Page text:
Bookmark and Share

Notice: On April 23, 2014, Statalist moved from an email list to a forum, based at

[Date Prev][Date Next][Thread Prev][Thread Next][Date Index][Thread Index]

Re: st: uniform distribution

From   David Hoaglin <>
Subject   Re: st: uniform distribution
Date   Sat, 9 Nov 2013 08:43:23 -0500


No approximation to the binomial distribution is involved.

The approach uses a basic property of (continuous) probability
distributions.  If X is an observation from a distribution whose
cumulative distribution function (c.d.f.) is F, then U = F(X) has a
uniform(0,1) distribution.  This is, I am transforming X by using the
c.d.f. of its own distribution.  This holds for any continuous
distribution, not just the normal distribution.

The reverse of the above process starts with an observation U from
uniform(0,1) and transforms it by the inverse of the c.d.f. of the
particular distribution (call it Finv).  Then X = Finv(U) is an
observation from the particular distribution.  This is what Fernando
suggested.  Of course, he did not assume that, when compressed onto
the interval [0,1], mpg would have a uniform distribution.  The idea
is that a departure from uniformity will show up as a departure from
normality after transforming the uniformized data by invnorm.  A
little problem may arise at the ends of the interval, though:
theoretically, invnorm(0) = minus infinity and invnorm(1) = infinity.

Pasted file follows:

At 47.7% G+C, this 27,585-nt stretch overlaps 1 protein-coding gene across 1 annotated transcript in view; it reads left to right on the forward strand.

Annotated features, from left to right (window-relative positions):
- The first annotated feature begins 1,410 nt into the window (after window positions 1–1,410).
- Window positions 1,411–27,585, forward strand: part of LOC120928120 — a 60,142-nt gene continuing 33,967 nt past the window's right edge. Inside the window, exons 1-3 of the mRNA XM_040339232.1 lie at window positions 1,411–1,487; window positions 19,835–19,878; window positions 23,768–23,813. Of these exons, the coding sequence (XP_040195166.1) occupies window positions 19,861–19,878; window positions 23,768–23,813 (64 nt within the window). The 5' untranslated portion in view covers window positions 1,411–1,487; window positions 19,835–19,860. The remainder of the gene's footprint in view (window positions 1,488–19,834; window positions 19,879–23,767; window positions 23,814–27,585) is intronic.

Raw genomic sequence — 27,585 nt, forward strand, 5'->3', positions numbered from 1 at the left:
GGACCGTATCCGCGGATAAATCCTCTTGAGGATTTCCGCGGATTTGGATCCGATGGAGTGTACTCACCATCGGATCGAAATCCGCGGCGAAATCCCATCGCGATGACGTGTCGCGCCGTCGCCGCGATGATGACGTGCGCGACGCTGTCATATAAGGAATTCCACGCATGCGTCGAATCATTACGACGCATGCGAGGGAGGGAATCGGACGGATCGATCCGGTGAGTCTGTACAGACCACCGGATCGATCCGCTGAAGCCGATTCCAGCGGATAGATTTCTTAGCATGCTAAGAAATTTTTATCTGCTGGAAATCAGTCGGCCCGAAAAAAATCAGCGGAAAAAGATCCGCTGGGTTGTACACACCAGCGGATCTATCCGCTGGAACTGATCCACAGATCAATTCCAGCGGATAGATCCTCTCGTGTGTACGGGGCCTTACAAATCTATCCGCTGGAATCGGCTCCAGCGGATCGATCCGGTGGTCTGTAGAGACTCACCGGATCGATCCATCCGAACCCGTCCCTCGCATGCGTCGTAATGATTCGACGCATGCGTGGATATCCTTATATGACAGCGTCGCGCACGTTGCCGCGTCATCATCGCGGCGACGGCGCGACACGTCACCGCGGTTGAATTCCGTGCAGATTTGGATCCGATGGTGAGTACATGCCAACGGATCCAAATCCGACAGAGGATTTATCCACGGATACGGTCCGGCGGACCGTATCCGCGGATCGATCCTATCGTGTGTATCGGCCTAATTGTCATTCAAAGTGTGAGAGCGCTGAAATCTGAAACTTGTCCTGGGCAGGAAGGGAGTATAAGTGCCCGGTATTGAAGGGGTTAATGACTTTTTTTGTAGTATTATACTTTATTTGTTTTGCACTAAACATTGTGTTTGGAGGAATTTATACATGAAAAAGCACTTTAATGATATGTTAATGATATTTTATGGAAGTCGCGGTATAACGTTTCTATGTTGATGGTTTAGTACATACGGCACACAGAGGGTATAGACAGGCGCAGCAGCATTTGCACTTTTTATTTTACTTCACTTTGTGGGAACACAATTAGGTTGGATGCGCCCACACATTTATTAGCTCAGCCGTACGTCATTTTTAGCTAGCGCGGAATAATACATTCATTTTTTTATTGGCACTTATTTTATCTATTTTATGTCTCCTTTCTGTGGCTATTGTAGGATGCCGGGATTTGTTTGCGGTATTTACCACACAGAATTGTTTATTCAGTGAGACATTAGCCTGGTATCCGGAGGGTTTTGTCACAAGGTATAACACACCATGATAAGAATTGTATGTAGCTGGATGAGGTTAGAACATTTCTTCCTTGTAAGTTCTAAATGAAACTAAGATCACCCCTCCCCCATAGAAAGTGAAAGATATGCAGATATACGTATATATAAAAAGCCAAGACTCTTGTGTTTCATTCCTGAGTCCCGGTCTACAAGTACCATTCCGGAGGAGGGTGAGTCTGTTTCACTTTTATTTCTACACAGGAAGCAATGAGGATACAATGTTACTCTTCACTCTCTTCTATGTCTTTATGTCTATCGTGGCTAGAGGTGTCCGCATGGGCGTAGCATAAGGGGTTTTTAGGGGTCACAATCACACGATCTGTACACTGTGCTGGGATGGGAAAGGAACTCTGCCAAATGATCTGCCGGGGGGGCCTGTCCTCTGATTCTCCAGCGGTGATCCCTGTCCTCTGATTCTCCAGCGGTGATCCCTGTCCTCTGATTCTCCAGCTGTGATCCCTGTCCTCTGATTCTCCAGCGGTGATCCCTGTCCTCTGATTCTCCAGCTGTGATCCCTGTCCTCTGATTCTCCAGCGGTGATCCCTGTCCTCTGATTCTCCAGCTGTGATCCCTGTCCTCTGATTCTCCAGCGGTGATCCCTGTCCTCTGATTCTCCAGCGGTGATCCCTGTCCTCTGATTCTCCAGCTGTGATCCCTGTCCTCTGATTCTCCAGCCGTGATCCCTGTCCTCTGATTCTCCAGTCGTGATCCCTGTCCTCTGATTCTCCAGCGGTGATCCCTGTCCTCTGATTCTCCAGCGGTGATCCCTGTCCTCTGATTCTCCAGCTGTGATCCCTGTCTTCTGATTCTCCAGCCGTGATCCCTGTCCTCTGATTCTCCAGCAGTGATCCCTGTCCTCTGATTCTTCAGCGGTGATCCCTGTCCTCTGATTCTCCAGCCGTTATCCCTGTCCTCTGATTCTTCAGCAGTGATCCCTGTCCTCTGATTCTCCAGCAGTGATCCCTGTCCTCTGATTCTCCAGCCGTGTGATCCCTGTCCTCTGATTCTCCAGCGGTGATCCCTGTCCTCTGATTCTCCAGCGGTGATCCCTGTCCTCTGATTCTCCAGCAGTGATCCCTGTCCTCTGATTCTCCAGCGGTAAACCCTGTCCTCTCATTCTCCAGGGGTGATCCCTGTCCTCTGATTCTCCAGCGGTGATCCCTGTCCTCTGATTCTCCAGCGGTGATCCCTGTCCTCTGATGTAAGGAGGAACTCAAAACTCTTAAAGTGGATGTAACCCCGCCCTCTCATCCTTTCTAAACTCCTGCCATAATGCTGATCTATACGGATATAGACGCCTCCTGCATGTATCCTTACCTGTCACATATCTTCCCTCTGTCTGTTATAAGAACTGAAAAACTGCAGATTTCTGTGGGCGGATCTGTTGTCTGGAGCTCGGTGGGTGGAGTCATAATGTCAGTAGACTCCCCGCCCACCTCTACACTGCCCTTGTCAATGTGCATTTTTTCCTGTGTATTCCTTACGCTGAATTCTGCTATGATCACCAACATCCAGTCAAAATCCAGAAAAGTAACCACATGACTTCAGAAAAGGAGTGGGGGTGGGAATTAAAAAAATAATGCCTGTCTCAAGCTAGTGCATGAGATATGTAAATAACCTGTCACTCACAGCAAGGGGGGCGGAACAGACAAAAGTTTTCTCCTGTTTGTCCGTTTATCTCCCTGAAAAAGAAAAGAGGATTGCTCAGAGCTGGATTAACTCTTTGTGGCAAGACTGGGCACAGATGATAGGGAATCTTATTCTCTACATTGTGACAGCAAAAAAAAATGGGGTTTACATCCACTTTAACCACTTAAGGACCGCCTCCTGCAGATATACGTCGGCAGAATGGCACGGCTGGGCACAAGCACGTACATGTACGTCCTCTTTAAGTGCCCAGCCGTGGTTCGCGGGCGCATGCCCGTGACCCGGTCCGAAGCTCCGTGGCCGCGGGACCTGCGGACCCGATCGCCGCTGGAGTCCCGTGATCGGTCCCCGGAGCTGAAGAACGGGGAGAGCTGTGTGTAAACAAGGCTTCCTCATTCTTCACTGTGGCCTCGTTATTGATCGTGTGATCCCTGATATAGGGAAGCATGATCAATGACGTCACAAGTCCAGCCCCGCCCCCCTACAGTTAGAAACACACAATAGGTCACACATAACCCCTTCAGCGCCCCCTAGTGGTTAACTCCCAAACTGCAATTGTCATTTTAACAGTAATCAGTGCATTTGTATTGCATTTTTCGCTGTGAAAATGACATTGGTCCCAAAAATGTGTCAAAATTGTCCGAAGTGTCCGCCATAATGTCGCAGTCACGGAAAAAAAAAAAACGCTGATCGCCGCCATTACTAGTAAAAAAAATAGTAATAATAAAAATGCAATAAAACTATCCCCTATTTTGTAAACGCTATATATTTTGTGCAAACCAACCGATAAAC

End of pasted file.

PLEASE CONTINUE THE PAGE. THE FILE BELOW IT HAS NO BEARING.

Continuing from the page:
People often make "probability plots" and handle that problem by using
"plotting positions" that do not go quite as low as 0 or as high as 1.
 In making a probability plot (or "quantile-quantile plot") for a
sample of n observations vs. the uniform distribution, I would do the
1. Sort the observations from smallest to largest, index those with i
= 1 through i = n, and denote them by x(1), ..., x(n).
2. Calculate the corresponding plotting positions from the formula
pp(i) = (i - (1/3))/(n + (1/3)).
3. Make a scatterplot of the points (pp(i), x(i)).
4. Assess departures from uniformity by comparing the pattern in that
plot against a straight line.
5. To get a feel for how such plots look when the data are actually
uniform, simulate a number of samples of n from the uniform(0,1)
distribution and make that plot for each sample.
(Quantile-quantile plots for non-uniform distributions use the same
approach.  They use Finv(pp(i)) as horizontal coordinate of the plot.)

David Hoaglin

On Sat, Nov 9, 2013 at 7:58 AM, Nikos Kakouros <> wrote:
> Fernando,
> That seems to work pretty well (did a run below).
> I'm not entirely sure why it should work though.
> Is it because the normal distribution in this case works as an
> approximation to the binomial distribution?
> Nikos
> set obs 50000
> gen test=runiform()
> sort test
> histogram test
> gen n_test=invnormal(test)
> histogram  n_test, normal
> swilk  n_test
*   For searches and help try:

© Copyright 1996–2018 StataCorp LLC   |   Terms of use   |   Privacy   |   Contact us   |   Site index